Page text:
I Love You Both

I Love You Both

I Love You Both is a capable debut that offers a different perspective on growth and sibling bonds.

I Love You Both

3 / 5

Sibling rivalry, especially in love, has been the premise of plenty of romantic comedies, but I Love You Both, written by and starring siblings Doug and Kristin Archibald and directed by Doug, isn’t about a vicious rivalry. The debut is low key, almost to a fault, portraying inseparable twins who want to spend all their time together. When they’re not together, they’re texting or calling each other. The introduction of a potential love interest for one naturally means the duo will now be a trio. But confusion over where exactly that attraction is directed leads to miscommunication, a growing divide between siblings and frustration over potentially losing a best friend.

In a rare moment without her ever-present brother by her side, Krystal (Kristin) meets Andy (Lucas Neff), a charmingly wild-haired elementary school art teacher, at a coworker’s house party. Krystal likes him instantly and introduces him to Donny (Doug). The trio lounge on a bed discussing Krystal and Donny’s website and app ideas, which Andy is impressed by and encourages—even the one where users would just post pictures of fat exes. He invites the twins to an auction-dinner party the following week to meet a guy who works in the industry. Krystal, for her part, recently broke up with her boyfriend/coworker and claims she isn’t looking to get back into a relationship so soon. All three leave the party thinking Krystal and Andy are going to be a thing.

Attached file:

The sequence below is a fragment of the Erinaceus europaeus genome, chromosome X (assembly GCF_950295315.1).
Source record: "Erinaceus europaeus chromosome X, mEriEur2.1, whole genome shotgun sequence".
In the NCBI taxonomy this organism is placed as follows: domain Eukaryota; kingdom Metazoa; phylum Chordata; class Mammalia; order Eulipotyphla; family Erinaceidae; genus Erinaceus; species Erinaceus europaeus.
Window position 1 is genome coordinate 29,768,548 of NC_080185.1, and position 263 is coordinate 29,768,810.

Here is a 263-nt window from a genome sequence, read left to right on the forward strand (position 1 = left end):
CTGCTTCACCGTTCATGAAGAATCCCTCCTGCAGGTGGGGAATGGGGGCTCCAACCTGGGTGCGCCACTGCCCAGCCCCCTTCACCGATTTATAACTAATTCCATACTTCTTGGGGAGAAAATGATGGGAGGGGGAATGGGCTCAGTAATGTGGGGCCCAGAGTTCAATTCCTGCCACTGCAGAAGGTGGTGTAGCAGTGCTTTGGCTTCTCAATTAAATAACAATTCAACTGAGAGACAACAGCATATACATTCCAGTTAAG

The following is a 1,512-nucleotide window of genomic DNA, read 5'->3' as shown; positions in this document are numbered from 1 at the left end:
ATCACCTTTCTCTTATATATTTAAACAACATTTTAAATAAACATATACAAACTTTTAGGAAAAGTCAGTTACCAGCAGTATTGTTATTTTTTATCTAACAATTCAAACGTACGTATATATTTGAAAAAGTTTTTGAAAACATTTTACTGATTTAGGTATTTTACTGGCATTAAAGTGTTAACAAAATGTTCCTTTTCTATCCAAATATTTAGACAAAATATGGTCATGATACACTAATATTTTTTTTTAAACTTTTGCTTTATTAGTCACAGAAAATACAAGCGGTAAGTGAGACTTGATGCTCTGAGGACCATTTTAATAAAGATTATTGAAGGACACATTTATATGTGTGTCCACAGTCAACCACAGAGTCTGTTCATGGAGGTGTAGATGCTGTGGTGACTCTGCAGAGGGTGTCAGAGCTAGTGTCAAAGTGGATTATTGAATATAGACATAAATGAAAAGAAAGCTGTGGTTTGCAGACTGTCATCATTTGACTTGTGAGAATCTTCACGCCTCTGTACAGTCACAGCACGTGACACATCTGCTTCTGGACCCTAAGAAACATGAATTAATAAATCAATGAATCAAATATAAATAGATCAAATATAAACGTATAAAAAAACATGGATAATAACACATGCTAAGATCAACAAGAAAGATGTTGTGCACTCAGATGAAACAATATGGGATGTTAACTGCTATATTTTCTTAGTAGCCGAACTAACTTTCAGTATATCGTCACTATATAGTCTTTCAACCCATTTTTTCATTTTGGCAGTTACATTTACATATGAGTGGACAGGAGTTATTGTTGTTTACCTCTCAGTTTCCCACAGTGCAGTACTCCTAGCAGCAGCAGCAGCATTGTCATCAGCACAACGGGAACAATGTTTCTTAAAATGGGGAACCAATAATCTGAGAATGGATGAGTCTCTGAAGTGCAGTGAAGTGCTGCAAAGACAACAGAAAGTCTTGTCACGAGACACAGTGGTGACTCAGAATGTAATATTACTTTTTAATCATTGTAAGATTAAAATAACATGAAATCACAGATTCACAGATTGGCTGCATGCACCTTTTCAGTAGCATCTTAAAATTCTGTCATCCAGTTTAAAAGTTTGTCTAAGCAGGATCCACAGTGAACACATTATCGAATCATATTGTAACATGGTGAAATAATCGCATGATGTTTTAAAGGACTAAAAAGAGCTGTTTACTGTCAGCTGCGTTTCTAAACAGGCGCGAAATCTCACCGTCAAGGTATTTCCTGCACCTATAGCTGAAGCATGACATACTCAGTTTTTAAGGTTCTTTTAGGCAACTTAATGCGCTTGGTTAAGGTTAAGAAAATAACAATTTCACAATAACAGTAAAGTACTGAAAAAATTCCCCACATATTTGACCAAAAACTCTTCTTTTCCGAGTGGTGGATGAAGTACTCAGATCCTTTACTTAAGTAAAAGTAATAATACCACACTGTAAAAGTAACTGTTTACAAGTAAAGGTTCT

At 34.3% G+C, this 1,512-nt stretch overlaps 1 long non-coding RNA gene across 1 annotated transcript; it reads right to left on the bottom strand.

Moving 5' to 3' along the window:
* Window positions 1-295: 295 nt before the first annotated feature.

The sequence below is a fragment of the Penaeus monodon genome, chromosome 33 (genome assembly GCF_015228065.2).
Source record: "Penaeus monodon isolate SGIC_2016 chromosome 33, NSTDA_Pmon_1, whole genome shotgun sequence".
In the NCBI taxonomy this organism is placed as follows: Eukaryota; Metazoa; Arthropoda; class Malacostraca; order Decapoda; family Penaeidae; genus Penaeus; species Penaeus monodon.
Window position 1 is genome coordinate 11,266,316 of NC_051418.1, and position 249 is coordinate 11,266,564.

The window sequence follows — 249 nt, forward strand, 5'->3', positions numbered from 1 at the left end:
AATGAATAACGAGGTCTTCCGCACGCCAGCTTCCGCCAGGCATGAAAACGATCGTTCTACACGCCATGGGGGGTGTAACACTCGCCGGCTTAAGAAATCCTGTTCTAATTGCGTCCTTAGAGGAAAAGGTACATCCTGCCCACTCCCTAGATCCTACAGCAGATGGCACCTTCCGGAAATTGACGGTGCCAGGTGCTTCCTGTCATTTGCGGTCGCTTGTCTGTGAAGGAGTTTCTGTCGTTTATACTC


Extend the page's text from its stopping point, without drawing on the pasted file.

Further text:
She makes eyes at Andy throughout that auction party but senses a shift when he lets Donny buy his painting of a pig with Monopoly money. So does Donny. Even when Andy invites only Krystal to a wine bar, she interprets his paying the bill early as a sign that he isn’t enjoying himself and wants to leave. Confused by her rebuffed behavior, Andy starts hanging out solely with Donny, going to art shows and bars. Krystal starts telling Donny she’s so happy he has Andy in his life. The twins act as though Donny and Andy are dating—and seriously—despite the fact that they have only kissed cheeks and hugged. Krystal’s loneliness is mostly self-inflicted, but she nonetheless begins to mope jealously and return to thoughts of her ex. An invite on a weekend getaway with Donny and Andy makes her third-wheel status unavoidable.

The piecemeal nature of Andy’s growing relationship with the siblings plays more into shifting emotions rather than simultaneous attraction, the latter seemingly what the Archibalds are going for here. It doesn’t undermine the premise, but Krystal’s frustration with Andy certainly weakens the surprise of the film’s finale. Andy’s actions on the trip shake up everything she thinks she knows about his feelings for Donny and lead her to sever all ties from him, for herself and her brother. In a display of their complete trust, Donny doesn’t ask that many questions about it. The whole film is more quirkily deadpan than dramatic, rendering the love triangle of sorts as a series of stumbling miscommunications and misadventures.

This stretch of time when Krystal and Donny let Andy into their lives is portrayed as a growing period, testing their ability to be apart and to selflessly remove themselves from each other’s day-to-day lives. Some may criticize the film for building romantic drama on a whole lot of nothing, but it’s refreshingly realistic and honest to see characters interpret not only major attraction but commitment from small actions. And Kristin and Doug Archibald cleverly leave it up to the audience to make their own judgments about Andy’s feelings throughout. The romance-free finale surprises, as does the ambiguity given the title of the film, but I Love You Both is a capable debut that offers a different perspective on growth and sibling bonds.

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